Cary, NC – Everyone knows nature is beautiful but it takes special skill to capture that beauty and preserve it for others. That’s exactly what Cary resident Julia Gong did with her winning photograph in the 2016 Jamestown Audubon Nature Photography Contest.
Art All Around Us
Gong won in the Youth Plants category in the Audubon contest, which also had categories for landscapes and wildlife/animals, with her photo and said she has been interested in nature photography for a long time.
“I like capturing little things and finding extraordinary sights in everyday life,” Gong said.
In fact, Gong said she has always had a passion for nature as long as she could remember.
“I’ve always enjoyed nature and explored the forest and wooded areas and picked flowers and looked at leaves,” Gong said.
Gong’s winning photograph, “Shadows Amidst the Blaze,” shows the shadow of a tiger lily’s stamen through its brightly-colored petals.
“Normally photos like this are close up and show the pollen on the stamen so to go unconventional, I needed a different angle or lighting,” she said. “When taking a photo, I usually ask my myself if a photo looks unique.”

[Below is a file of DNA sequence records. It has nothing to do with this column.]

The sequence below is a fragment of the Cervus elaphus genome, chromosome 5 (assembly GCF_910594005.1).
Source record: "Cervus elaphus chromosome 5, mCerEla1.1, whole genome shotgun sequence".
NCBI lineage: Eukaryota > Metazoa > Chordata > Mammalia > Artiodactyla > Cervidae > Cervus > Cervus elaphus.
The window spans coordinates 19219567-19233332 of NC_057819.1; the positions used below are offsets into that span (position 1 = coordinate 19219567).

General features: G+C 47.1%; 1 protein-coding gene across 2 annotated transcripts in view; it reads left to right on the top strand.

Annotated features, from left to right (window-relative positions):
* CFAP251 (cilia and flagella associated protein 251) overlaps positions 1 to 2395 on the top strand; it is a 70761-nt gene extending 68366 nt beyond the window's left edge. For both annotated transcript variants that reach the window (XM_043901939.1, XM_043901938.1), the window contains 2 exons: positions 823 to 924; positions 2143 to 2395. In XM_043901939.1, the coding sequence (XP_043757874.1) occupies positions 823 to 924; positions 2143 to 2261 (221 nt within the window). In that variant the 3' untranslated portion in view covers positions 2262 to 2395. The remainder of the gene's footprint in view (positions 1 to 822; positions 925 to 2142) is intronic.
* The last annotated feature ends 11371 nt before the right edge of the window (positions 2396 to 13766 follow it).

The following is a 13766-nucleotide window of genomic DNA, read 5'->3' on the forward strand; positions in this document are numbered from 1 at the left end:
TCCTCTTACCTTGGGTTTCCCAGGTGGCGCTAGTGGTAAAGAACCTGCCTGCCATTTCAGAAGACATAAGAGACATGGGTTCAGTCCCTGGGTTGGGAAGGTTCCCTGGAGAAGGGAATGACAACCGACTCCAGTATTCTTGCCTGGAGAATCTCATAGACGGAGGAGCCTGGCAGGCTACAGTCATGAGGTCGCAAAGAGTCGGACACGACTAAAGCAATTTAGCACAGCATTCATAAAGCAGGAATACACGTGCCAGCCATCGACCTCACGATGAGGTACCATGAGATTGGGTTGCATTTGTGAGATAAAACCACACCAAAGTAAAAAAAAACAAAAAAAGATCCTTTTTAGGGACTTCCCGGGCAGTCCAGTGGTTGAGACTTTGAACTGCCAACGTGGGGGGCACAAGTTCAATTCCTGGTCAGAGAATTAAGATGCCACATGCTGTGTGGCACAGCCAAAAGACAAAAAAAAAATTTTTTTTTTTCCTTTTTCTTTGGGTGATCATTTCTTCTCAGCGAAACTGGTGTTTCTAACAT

Gong said her approach to photography is less technical and she doesn’t focus on lens and aperture when deciding on what to take.
“I really go for the gut feeling,” she said. “A good photo depends on how long you want to look at it.”
For her winning photograph, Gong received $100 and her photo will be in the Jamestown Audubon Nature Center for the Monarch Butterfly Festival on Saturday, August 27, 2016.
How to Think About Nature
With Gong ready to go to college soon, she said she is building off of her interest in nature to find a career path.
“I’ve always enjoyed biology and I’m looking to go into that,” she said.
Gong said she is also interested in computer science and wants to combine the two. As such, she is currently working at an internship where she is developing a program to detect skin lesions.
As for photography, Gong is planning to keep it in her life.
“I want to keep it as a hobby,” she said. “It can be a pressure reliever when things are stressful.”
Story by Michael Papich. Photos by Julia Gong.